04 November 2021

Tags: gradle multirepo development micronaut

Are you working in a multi-repository setup?

In general, things start getting messy as soon as you have a feature which requires changes to more than one repository. For example, you may have a core repository, and a module repository, and the feature that you’re working on for module requires API changes in module.

If so, it’s likely that you’ve been annoyed by the fact that to be able to test the changes to module, you minimally had to publish a local snapshot to your local Maven repository. While this can kind of work locally, it’s easy to miss publishing from time to time, and therefore thinking that a change works when it actually relies on an outdated dependency.

Things get more complicated as soon as CI is involved, or that you want to share the results of work in progress, for example for review, with your colleagues:

  • did you ever had to explain that they had to checkout core/some-branch, publish to Maven local, then checkout module/some-feature-branch and test it?

  • did you ever realize late that you forgot to push changes to master so that they could try?

  • did you ever complain that to make this happen on CI, you actually had to eagerly merge your feature branch to core, just so that the other repository, on a feature branch, could see it?

  • did you ever want to see if your modules simply do not break with latest master, without having to change anything to your build scripts?

If you answered yes to any of those questions, then I’m glad to say there’s a solution!

The underlying problem is that using Maven SNAPSHOTs to deal with multi-repository development is not a good enough. It cannot model the complexity of multi-repository development, with features being developed concurrently on different branches. Using SNAPSHOTs (binary dependencies) to coordinate projects leads to hard to diagnose bugs, broken integration processes. You typically have to eagerly push changes, or wait for snapshots to be published on a shared repository, just so that you can actually verify that integration with other modules work. Those problems do not happen in a a single repository world, because all changes are integrated at once.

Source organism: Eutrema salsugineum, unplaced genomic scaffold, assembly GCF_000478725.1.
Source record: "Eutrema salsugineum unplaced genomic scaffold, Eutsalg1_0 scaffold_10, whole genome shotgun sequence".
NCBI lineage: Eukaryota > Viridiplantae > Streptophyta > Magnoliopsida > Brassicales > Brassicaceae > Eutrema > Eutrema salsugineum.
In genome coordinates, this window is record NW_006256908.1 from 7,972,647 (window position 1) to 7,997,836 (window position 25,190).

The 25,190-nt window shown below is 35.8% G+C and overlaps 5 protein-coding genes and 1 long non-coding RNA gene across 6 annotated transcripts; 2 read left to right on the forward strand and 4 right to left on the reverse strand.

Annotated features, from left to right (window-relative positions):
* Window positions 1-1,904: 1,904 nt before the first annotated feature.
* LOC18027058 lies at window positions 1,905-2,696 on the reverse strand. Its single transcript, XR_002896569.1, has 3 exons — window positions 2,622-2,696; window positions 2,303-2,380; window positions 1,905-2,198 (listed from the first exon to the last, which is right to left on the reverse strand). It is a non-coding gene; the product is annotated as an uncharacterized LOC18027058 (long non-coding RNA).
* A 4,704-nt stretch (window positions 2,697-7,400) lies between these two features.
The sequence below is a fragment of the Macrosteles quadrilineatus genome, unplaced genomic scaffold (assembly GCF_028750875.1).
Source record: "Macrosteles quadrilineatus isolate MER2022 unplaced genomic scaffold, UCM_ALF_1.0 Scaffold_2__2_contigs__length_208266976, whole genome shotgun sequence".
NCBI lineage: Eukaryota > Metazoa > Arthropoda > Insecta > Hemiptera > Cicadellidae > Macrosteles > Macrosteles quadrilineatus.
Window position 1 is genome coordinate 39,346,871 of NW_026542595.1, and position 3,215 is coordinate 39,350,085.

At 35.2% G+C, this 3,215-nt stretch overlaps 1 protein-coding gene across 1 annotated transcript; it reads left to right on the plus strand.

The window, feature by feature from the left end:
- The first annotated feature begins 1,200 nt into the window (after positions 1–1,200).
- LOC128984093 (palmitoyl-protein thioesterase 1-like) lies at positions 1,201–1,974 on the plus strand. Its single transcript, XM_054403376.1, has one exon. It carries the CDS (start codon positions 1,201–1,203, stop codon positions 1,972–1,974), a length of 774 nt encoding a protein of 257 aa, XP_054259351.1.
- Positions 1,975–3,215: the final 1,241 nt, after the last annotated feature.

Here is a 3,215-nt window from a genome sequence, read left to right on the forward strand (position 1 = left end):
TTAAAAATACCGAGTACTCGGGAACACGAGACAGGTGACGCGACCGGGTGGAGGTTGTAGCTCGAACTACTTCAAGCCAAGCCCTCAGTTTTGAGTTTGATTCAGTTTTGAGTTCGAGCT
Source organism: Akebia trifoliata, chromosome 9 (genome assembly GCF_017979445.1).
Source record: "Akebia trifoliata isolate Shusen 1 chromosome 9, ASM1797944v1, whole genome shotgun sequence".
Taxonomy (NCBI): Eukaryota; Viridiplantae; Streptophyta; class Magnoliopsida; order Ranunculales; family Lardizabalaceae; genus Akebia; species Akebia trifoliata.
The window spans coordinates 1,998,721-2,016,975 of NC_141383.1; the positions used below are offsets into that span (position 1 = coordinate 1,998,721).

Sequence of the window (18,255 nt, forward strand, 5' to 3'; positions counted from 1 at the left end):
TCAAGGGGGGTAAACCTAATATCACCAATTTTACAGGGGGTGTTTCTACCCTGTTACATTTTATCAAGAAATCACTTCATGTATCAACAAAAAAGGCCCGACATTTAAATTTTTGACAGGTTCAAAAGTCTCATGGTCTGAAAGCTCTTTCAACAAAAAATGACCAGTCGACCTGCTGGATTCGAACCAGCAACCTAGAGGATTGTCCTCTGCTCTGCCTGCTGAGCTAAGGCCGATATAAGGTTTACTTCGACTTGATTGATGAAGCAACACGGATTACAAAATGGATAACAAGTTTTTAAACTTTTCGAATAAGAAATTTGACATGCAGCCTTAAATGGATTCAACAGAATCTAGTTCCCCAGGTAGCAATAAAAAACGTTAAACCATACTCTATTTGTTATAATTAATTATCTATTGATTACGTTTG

I faced this very same problem with Micronaut:I’m currently working on a feature which involves changes to multiple repositories at once:

That’s, minimally 4 different projects, and a change to any of them is a pain to deal with. With my experience with Gradle, I knew there was a better way.

A plugin to make it easier!

Today, I’m happy to announce a new Gradle plugin which aims at making multi-repository development a breeze: Included Git repositories plugin.

This plugin lets you import Git repositories as source dependencies, without having to change your dependency declarations. What does that mean? In the example above, it means that I can explain, when I’m working on module, that it needs to build against core/some-branch: Gradle will then automatically checkout the project, build the branch and substitute any binary dependency corresponding to core with the source dependency.

In a nutshell, the configuration would look like this:

gitRepositories {
	include('core') {
		uri = 'git@github.com:mycompany/core.git'